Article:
Left brain, right brain, left knee (the brain and the creative process)

Dorothy McQuaid from Backroom Whispering Productions and I talk about writing and the creative process. Like Real People!

Everything you never knew you always wanted to know about the different functions of your brain, and how they influence the way you write.

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Growing up and other animals (chapter 1 fragment)

A fragment of the first chapter of my novel. Becca has just arrived at the hospital in her home town, Reno, after receiving some alarming news about her father.

I ran up the steps to the front desk, and then all the way to the hallway where my family was waiting for tidings from behind the red door of dad’s room. Sam and Veronica sat on plastic chairs attached to the wall, both of them looking gray and exhausted in the harsh neon light. Sam’s face was drawn, with unfamiliar lines crossing it, and I got a sneak peek, almost too intimate for comfort, of what she would look like thirty years from now.
I held back and waited for them to see me. After a while I clumsily approached. “Hey.”
For a few seconds they both stared at me, and I had the weirdest flash of anxiety that they’d send me away and say they’d rather be alone. Then Sam got up and pulled me into an embrace. “Becks,” she said. “I’m glad you’re here.”
Veronica got up, too. Her jaw-length, mouse brown hair seemed thinner than I remembered, and her polka-dotted bow hairband only accentuated its brittle state. The sharp face that Sam has inherited looked almost emaciated in this older version. The skin under Veronica’s left eye was a grainy purple; it might have been exhaustion or – as I later found out to be true – the remains of a black eye.
I took Veronica’s hands in mine. “I’m so sorry.”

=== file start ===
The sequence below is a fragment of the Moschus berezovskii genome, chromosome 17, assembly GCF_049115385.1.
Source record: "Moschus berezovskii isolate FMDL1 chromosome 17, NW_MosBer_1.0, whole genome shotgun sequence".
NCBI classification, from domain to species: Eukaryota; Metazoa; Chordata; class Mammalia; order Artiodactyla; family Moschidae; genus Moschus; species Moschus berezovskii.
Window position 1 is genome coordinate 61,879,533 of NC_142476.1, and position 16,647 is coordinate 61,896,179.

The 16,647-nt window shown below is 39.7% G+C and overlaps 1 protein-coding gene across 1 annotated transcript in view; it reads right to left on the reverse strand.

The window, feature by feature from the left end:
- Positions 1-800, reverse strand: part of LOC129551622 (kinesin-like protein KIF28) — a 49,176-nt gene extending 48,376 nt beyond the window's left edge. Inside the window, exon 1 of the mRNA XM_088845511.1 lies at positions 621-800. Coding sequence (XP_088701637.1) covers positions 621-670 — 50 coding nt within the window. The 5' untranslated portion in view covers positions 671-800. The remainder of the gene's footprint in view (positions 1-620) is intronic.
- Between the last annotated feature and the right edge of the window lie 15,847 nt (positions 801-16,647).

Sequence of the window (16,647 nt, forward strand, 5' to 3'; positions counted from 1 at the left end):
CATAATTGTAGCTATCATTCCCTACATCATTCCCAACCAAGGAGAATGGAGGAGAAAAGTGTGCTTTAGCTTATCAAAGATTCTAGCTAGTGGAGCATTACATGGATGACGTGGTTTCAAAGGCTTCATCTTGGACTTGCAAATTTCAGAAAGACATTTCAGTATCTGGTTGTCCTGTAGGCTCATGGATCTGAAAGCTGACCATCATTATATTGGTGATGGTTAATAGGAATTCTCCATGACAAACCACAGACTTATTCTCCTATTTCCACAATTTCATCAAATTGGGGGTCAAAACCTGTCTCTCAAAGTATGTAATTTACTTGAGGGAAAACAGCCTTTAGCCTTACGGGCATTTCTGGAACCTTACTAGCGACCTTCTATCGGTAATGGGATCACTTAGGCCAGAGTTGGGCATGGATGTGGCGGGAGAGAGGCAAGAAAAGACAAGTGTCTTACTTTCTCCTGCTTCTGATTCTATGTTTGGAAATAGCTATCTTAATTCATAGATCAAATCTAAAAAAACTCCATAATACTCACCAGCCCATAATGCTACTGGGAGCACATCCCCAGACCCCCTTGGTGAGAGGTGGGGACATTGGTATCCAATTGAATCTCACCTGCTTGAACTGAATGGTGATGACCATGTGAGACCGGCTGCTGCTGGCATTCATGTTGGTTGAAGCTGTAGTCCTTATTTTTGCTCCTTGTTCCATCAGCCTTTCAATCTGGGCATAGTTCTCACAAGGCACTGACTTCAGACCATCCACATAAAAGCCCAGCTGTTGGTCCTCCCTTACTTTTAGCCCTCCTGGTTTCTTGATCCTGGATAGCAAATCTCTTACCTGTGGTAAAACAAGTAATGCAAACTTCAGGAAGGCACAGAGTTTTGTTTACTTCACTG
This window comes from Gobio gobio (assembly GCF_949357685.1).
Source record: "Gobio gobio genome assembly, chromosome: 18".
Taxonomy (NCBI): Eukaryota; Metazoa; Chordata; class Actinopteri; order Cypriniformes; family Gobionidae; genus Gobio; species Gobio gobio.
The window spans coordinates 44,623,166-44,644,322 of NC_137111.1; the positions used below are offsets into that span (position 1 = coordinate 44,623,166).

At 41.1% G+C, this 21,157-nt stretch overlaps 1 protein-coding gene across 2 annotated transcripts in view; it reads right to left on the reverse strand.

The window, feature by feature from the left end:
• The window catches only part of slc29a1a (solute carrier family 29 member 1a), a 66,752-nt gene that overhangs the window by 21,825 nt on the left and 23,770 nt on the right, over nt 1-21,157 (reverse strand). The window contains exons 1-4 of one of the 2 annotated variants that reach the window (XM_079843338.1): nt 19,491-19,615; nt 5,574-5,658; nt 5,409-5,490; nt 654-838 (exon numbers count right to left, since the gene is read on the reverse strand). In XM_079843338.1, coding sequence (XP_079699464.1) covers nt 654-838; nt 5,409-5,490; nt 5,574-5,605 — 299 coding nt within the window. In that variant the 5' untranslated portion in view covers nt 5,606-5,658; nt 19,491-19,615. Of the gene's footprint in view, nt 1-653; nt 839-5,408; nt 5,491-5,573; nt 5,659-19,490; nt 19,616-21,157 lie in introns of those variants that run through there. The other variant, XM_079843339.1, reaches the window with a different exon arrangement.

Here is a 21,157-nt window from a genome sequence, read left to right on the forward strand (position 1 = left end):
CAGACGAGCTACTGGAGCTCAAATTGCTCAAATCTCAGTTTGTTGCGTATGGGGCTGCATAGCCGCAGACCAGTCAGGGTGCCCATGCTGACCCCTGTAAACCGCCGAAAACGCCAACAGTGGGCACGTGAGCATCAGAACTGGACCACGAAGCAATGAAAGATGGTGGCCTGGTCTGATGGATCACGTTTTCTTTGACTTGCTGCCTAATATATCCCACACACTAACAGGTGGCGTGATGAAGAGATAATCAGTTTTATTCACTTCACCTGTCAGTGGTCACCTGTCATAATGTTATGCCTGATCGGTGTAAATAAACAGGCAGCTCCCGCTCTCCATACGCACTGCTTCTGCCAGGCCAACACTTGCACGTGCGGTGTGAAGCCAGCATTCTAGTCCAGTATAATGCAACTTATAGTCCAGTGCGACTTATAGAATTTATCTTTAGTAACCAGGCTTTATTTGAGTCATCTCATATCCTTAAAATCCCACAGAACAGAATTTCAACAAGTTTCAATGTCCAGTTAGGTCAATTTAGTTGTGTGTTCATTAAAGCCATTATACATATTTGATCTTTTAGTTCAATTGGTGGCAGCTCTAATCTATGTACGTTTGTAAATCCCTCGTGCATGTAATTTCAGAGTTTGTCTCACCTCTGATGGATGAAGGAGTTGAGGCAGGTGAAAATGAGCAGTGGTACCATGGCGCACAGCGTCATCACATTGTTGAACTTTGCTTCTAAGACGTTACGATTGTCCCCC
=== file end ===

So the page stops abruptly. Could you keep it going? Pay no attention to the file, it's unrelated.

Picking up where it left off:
She nodded. “Me too, Becca. For you, I mean.”
“Thanks.”
The circumstances made us transcend our issues, even if just for a moment. For once we respected each others’ roles. Worried daughter, loving stepmother.
“What did they say?”
“It was a heart attack. Oh my god, Becca.”Her hands shook so badly that I had to steady them between my own. I smelled a waft of liquor on her breath. Maybe a residue from the night before, or some self-prescribed emergency medicine from her hand bag.
“Here, sit down.” I helped her back into her chair. “So are they giving him meds?” I was hoping against hope, but if that had been the case he wouldn’t still be in critical care.
“No,” Sam shook her head. “They’re going to do this thing called PCI. Like, surgery. But he’s going to be fine. Right?”
“The doctor will be with us soon,” Veronica said mechanically.
“Okay,” I said, and sat down on a bolted chair next to them. “Then let’s wait together.”

In the end we had to wait another full day to see dad. I went into his room last. When I walked in the door, of the many things that struck me as strange – the fact that he looked so small and old outside the context of our home, the tubes that fed into his arm – the strangest was seeing his name on the chart at the foot of his bed. Gus Vanderburgh. He was always so overwhelmingly my father that it had been a long time since I had considered him as an independent human being. And yet here he was, Gus Vanderburgh. A man with his own opinions about life, and anecdotes with people I’d never know in them, and parameters for happiness I’d never understand. That was the moment it hit me. He would die, and no longer be my father. And there was nothing I could do, no ideal-daughter-goal I could fulfill, to keep him here. I started to cry.
“Becca.”
From up close his skin looked like crumpled rice paper. I sat down on a chair by the bed and stroked his hand. As if he’d read my thoughts, he said: “I never was much of a father to you, was I?”
“Don’t say that.”
“But it’s true.” He smiled laboriously. “There’s a couple of things I want to say, honey, in case I don’t get another chance.”
Trying to pull myself together, I took a tissue from the box on his night stand and wiped my face. I waited for him to speak. His breathing sounded like someone sanding wood in slow-motion.